Docket No. 2013-1128
NEWMAN (D), LOURIE, BRYSON
April 11, 2014
Brief Summary: DC decision of invalidity for obviousness affirmed because prior art rendered claims “[a]t the very least…obvious to try.” Judge Newman’s dissent argued decision is wrong because, in part, it was not “obvious to do what no one did or even suggested”.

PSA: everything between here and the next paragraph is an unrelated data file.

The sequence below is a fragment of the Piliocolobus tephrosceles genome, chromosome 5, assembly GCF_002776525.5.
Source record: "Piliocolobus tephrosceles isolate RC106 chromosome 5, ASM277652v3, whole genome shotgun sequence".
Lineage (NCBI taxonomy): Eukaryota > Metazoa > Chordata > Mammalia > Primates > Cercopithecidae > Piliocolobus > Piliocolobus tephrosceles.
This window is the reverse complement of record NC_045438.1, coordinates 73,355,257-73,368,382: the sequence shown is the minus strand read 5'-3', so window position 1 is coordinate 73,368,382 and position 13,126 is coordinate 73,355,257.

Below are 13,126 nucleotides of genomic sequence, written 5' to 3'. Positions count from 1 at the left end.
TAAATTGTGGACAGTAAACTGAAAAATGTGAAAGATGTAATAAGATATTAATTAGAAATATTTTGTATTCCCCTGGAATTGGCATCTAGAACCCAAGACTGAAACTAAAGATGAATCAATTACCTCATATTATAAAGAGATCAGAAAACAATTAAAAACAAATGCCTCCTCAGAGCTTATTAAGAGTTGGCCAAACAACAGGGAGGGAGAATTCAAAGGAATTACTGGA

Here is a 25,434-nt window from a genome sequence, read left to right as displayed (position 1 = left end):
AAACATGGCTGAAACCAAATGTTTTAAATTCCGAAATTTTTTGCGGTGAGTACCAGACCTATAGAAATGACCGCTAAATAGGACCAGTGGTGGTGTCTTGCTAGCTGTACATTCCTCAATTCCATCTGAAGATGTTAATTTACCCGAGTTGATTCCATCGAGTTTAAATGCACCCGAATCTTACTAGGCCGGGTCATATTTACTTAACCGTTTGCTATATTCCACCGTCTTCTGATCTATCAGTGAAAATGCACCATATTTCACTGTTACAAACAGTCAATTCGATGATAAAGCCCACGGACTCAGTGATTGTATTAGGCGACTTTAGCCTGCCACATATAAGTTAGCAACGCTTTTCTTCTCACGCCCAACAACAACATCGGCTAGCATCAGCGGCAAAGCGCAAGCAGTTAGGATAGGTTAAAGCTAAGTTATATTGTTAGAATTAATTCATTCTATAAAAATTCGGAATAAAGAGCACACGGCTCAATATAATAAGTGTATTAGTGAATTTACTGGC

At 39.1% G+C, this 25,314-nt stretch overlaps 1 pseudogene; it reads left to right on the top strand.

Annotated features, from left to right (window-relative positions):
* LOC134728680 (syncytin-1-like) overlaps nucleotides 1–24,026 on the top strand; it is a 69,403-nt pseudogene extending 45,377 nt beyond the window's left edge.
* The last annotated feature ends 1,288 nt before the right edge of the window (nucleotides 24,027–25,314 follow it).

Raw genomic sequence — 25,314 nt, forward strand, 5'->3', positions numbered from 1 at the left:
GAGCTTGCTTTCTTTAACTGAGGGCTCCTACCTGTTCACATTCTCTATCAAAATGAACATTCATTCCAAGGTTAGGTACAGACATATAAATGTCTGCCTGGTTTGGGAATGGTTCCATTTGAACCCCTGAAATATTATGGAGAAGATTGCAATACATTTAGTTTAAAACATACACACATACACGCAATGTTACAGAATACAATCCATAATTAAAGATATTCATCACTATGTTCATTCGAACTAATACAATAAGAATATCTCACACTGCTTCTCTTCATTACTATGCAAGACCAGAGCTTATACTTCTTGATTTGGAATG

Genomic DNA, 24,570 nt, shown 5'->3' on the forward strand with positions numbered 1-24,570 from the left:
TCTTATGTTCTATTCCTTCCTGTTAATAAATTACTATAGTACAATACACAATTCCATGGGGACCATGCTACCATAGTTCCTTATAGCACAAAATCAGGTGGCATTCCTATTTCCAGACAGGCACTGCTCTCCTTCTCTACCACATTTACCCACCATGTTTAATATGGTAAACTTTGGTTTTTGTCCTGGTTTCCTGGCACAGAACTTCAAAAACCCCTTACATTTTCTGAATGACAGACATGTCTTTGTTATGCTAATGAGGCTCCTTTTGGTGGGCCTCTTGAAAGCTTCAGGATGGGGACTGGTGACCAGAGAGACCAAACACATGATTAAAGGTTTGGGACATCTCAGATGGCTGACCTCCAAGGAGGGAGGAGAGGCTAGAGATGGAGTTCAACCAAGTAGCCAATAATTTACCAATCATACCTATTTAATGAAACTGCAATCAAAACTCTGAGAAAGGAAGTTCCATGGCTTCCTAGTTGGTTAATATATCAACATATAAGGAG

Summary: Hoffman-La Roche (Roche) appealed DC grant to Apotex et al. (Apotex) SJ of invalidity of US 7,718,634 and 7,410,957 (parent of ‘634) relating to methods for once monthly 150 mg dose of ibandronate (a bisphosphonate) for treatment of osteoporosis (Boniva®) as obvious. Difficult administration regimens associated with bisphosphonates were known to result in patient compliance problems that the once monthly dosing was designed to overcome. In a previous appeal (Hoffman-La Roch, FC 2012), the FC affirmed the DC’s denial of a preliminary injunction against Apotex because Roche had failed to prove it was likely to succeed. While that appeal was pending, the DC granted Apotex’s request for SJ of invalidity, finding “once monthly oral dosing of ibandronate was established in the prior art” that also “suggested a dosage level of about 150 mg per month, or at least indicated that a montly dose of 150 mg was obvious to try” (finding “Roche’s objective considerations evidence does not rise to the level of a mere scintilla” and “no evidence…that the skill artisan would have been surprised 150 mg once-monthly dose was superior to 2.5 mg daily dose”). The FC panel first reviewed the prior art and agreed with the DC that at least one of the references “along with other prior art that used BMD [bone mineral density] improvement as the primary efficacy marker for treating osteoporosis-established at least a reasonable expectation that once monthly dosing of ibandronate could successfully treat osteoporosis and reduce fracture risk” (e.g., no teaching away by one reference’s (Recker) failing to show statistical significance and statement by another “that dosing intervals longer than one or two weeks would be ineffective” due to contrary explanations in other references (Black speculating “that the doses in Recker were too low” and Riis conclusion that “it is the toal dose over a predefined period and not the dosing regimens that is the determining factor”)). Regarding the 150 mg dose, Riis was found to teach “one need only scale up a known-effective dose from a short-interval regimen-e.g., daily dosing-to achieve the same BMD and bone-loss efficacy with a long-interval regimen” and “[t]he prior art provided substantial guidance as to the total dose, within a given time period, that would produce effective results” (e.g., Ravn showed 2.5 mg dose was “most effective” and “‘virtually’ equal to the 5 mg dose” and, therefore, “someone scaling it to a single monthly dose of 150 mg (5 mg/day x 30 days/month) would have anticipated equivalent success in raising BMD and limiting bone turnover…At the very least, the 150 mg does was obvious to try” because “[t]here was a need to solve the problem of patient compliance” and a “finite number of identified, predictable solutions” (citing KSR, US 2007)). And the FC panel was not convinced by Roche’s arguments relating to lower side effects (e.g., the FDA’s refusal to approve a 5 mg dose “due to its toxic side effects” (see Judge Newman’s dissent)) or unexpected results (citing In re Merck, FC 1996 (evidence of superior efficacy may not overcome reasonable expectation of success, “even if the level of success may have turned out to be be somewhat greater than would have been expected”)). Thus, the DC decision was affirmed. Judge Newman’s dissent argued “[i]nvalidation of this patent is not supported by clear and convincing evidence” (e.g., “despite extensive exploration, this successful protocol was not discovered”, “this court now holds that it was obvious to do what no one did or even suggested…my colleagues simply disregard the preferencs and toxicity warnings and discard the procedures of the prior art”), thereby violating the “guidance of KSR”.